For NRI calculations we excluded individuals with eGFR ≥120 ml/min/1.73 m2 by either equation as the high eGFR in this group reflects low serum creatinine likely from malnutrition, intercurrent illness and low muscle mass [3]. To calculate NRI, we first created cross-tabulation of participants in eGFRMDRD and eGFRCKD-EPI categories stratified by the outcome status (alive or dead). We then calculated the proportion of individuals in each category of eGFRMDRD that are reclassified by eGFRCKD-EPI. Clinically correct reclassification was defined as: proportion of participants reclassified to higher eGFR category by eGFRCKD-EPI among those who are alive + the proportion of participants reclassified to lower eGFR category by eGFRCKD-EPI among those who died. Clinically incorrect reclassification was defined as: proportion of participants reclassified to higher eGFR category by eGFRCKD-EPI among those who died + the proportion of participants reclassified to lower eGFR category by eGFRCKD-EPI among those who are alive. NRI = clinically correct reclassification – clinically incorrect reclassification. Statistical significance for NRI was calculated using bootstrapping with replacement. To account for the confounding effect of age, sex and race on outcomes, we also calculated stratum-specific NRI in these subgroups.

Results

Baseline characteristics

The baseline characteristics of the participants stratified by reclassification status by eGFRCKD-EPI are presented in Table1. Overall, the number of participants (population %) reclassified were as follows: 3,464 (26.9%) of the participants were reclassified to a higher eGFR category, 559 (2.2%) were reclassified to a lower eGFR category and 11,987 (70.8%) were not reclassified. There was only 1 participant with eGFRMDRD <30 ml/min/1.73 m2 who was reclassified upward (data not presented in Table1). Individuals reclassified to higher eGFRCKD-EPI categories were more likely to be younger, female, had lower prevalence of diabetes and CVD, and had lower BP, cholesterol, CRP and less albuminuria. These differences were much more pronounced at lower eGFR categories (<60 ml/min/1.73 m2). Among participants with eGFRMDRD <120 ml/min/1.73 m2, no participants below 65 years were reclassified to a lower eGFRCKD-EPI category.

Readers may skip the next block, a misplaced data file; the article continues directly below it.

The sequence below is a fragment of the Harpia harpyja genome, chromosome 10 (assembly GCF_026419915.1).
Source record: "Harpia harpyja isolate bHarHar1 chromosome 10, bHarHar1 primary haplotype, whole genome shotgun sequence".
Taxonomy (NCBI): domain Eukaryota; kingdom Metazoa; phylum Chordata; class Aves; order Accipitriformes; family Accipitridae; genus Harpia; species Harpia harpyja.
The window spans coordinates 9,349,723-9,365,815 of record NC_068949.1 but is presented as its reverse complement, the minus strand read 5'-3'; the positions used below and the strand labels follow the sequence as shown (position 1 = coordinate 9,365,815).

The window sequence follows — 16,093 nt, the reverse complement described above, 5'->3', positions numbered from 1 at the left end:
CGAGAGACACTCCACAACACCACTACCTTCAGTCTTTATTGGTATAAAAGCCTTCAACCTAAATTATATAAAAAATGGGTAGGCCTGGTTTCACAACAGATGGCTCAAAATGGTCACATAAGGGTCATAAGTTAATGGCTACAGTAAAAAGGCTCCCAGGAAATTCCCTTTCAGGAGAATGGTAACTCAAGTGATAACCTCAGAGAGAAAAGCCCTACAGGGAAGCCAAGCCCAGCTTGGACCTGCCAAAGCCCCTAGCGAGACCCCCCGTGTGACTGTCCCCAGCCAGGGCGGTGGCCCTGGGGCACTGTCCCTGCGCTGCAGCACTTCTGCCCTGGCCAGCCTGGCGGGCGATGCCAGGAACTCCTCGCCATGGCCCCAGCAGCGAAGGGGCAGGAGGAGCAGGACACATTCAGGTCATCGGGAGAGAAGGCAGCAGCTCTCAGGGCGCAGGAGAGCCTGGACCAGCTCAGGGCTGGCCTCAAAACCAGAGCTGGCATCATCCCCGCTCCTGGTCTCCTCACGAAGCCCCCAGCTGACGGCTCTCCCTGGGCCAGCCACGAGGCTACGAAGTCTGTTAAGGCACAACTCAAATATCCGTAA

Table 1. Baseline characteristics of 16,010 NHANES III (1988–1994) participants stratified by eGFRMDRDand eGFRCKD-EPI

Estimated GFR and the risk of death

There were 3,620 deaths over 215,082 person-years of follow-up (median, 14.3 years). The weighted unadjusted incidence rate for all-cause mortality was higher for eGFRCKD-EPI compared with eGFRMDRD below 90 ml/min/1.73 m2 (Figure1a). Within categories of eGFR, the hazards for all-cause mortality adjusted for demographic characteristics, comorbidities, CRP and ACR were higher for eGFRCKD-EPI categories compared with eGFRMDRD categories (Table2). With both eGFR equations, there was U-shaped association with mortality with higher risk of death for eGFR above 120 ml/min/1.73 m2 and below 60 ml/min/1.73 m2 compared with eGFR 90–119 ml/min/1.73 m2. There were few individuals with eGFR <30 ml/min/1.73 m2 (eGFRMDRD, n = 56; eGFRCKD-EPI, n = 67) and few deaths in individuals with eGFR ≥120 ml/min/1.73 m2 (eGFRMDRD, n = 228; eGFRCKD-EPI, n = 179). Overall, the trends for association between eGFR categories and CVD mortality (n = 1,540) were very similar to all-cause mortality (Figure1b and Table2).